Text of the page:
As for the “Ten Thousand” in her company’s name, Wagner said it was inspired by the words of author, journalist and thought-leader Malcolm Gladwell and his discussion of the “10,000-hour rule” in his best-selling book “Outliers.” In the book, Gladwell argues that success is rarely secured swiftly. Rather, most successful people have devoted many hours to the effort – 10,000 or more – to gain the knowledge and experience that put them on the path toward success.
That’s a fundamental life lesson in Wagner’s view – one she plans to share Feb. 23 when she is a keynote speaker at the Alabama Power Youth Leadership Conference. The annual event, being held virtually this year, will bring together thousands of students from east and west Alabama for inspiring words, career guidance and other activities.
“Many of us quit too early, because we think we’re not good enough,” Wagner said. “But the fact is, we haven’t done the time. We haven’t put forth the effort.
“For the younger kids, I tell my story – how I didn’t have it all figured out. I didn’t know what I wanted to do until after graduating college. And it’s OK – you don’t have to have it all figured out.”
What’s important, Wagner said, is to understand that you have to put in the work and be engaged. Pick up that pencil, so to speak.
“I really use that pencil analogy,” Wagner said. “You have to show up for your life, be intentional about who you allow in your inner circle. The problem is, we don’t show up a lot of the time – like when we’re buried in our phones. We’re not actively living the moment, because we’re too busy posting about it.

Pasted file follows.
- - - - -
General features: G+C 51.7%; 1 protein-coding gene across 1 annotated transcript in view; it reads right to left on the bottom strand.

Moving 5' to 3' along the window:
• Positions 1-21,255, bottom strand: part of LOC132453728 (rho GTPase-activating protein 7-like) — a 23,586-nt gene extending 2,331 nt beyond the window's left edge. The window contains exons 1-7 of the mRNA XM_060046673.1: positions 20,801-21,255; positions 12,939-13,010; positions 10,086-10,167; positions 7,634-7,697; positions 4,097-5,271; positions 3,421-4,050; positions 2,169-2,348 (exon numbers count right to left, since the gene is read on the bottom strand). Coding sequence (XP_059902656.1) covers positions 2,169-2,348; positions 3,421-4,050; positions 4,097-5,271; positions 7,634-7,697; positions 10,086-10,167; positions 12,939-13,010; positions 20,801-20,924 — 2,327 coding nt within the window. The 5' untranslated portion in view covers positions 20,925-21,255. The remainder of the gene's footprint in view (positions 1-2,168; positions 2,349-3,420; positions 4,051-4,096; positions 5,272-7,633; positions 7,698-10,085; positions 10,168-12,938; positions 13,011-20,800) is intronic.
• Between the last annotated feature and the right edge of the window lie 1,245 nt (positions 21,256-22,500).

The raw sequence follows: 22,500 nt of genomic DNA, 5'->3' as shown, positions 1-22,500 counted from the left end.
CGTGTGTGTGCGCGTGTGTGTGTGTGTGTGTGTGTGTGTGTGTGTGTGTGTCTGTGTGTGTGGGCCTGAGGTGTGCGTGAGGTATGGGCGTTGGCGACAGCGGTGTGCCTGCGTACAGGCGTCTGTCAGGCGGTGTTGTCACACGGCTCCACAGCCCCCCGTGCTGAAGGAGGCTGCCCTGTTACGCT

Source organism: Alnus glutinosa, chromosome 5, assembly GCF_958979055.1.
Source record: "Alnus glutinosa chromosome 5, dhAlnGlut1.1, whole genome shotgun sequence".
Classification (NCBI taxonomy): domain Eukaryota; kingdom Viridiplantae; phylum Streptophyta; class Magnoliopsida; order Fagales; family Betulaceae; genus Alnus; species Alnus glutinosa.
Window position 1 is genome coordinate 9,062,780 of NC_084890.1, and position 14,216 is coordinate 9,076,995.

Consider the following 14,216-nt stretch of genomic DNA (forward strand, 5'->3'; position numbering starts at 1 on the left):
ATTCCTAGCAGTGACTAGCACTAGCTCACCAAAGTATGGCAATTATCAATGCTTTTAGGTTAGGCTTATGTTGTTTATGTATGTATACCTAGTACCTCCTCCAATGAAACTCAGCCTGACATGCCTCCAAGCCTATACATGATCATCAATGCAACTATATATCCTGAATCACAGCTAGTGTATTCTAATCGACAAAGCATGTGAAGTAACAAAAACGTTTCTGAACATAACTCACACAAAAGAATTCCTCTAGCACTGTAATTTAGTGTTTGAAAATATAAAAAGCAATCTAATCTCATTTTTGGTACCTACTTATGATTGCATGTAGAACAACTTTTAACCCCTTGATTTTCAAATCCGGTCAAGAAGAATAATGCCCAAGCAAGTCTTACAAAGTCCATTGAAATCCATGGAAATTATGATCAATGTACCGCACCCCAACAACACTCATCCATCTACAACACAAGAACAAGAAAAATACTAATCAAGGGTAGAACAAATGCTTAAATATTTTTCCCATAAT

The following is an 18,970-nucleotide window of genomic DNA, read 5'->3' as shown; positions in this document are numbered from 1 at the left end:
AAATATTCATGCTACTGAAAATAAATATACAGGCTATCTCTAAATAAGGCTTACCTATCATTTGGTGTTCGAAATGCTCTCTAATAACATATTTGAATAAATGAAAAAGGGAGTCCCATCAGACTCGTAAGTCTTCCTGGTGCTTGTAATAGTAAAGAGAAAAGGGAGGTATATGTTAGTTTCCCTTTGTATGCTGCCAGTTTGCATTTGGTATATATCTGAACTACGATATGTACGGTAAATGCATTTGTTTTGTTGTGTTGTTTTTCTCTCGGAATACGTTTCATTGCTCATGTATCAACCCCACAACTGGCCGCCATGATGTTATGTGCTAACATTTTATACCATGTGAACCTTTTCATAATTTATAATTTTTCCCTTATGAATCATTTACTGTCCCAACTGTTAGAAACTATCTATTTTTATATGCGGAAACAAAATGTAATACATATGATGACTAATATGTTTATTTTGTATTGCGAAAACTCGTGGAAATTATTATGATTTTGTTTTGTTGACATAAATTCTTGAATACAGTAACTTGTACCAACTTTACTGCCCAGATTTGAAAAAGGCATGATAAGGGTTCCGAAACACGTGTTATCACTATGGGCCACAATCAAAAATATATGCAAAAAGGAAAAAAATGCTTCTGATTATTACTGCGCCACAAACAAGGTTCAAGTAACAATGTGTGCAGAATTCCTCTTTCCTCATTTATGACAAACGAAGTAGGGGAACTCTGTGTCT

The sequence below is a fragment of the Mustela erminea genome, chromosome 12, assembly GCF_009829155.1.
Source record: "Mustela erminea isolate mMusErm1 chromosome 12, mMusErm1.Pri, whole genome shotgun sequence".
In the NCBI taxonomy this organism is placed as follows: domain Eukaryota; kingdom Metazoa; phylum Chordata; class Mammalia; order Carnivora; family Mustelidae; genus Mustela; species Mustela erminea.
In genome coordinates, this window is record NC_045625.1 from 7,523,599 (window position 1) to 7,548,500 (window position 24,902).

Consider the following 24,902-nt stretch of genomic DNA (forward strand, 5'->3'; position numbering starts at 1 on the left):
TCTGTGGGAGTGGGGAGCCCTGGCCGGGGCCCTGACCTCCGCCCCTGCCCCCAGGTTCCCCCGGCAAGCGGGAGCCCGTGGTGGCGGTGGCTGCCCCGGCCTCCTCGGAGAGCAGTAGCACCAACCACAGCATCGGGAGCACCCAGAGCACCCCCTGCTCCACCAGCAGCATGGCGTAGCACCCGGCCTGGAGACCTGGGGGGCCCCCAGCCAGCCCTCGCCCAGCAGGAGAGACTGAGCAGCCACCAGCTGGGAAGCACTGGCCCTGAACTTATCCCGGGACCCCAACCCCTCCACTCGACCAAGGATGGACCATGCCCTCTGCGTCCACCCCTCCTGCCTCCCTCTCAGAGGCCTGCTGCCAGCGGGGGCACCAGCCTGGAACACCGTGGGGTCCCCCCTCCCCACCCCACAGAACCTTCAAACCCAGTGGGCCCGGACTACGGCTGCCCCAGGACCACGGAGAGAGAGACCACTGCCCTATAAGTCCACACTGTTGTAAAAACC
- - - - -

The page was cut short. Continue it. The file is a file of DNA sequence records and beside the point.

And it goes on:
“Show up. Look up. Speak up,” Wagner said.
Another life lesson that Wagner has learned from the athletes she has guided and from her own challenges: It’s OK to make mistakes.
“I talk about mistakes because you’re going to make them. It’s part of growth, part of growing up.
“It’s OK to make mistakes. Talk about them, talk about how to fix them and move on.
“Not all of our opportunities are going to be shiny,” Wagner added. But they are opportunities to learn and grow. That was her experience at EMCC, which was hardly her dream job when she took it.
“EMCC was an opportunity that turned into something I never even dreamed of. That opportunity changed my life.
“We all have chances in life that on the outside may not look that great. But our own attitude and work effort can turn them into amazing opportunities,” Wagner said.
Having confidence in yourself and your abilities is a vital element in finding your path to success, said Wagner, who teaches classes in sport management and sports ethics at Montevallo.
“I think that’s key – when you believe in yourself,” said Wagner, recalling some of the young athletes she encountered at EMCC.
“I would watch the athletes have a swagger, a confidence on the field. Then step off of it and have no belief in themselves – no confidence at all. When we believe in ourselves, we’re unstoppable. The problem is, not many of us do believe in ourselves. We attach ourselves to self-doubt, and that limits our ability.”
Wagner said she will forever remain thankful to the student-athletes at EMCC for another powerful lesson – about the humanity of all people. It is a lesson she continues to share with audiences and the individuals she counsels.
“I think the main thing they taught me: You have to meet people where they are. They were super-cool people with really great, sometimes hard experiences.
“The reality is, we all come from different experiences. If we haven’t been taught, we don’t know what we don’t know. If I try to meet you where my expectation is, then you’ll disappoint me every time. But if I meet you where you are, we have an opportunity to grow and learn together. I learned that lesson the hard way.
“We all have value. We all matter, no matter what we’ve been told.”
Learn more about Wagner here.
(Courtesy of Alabama NewsCenter)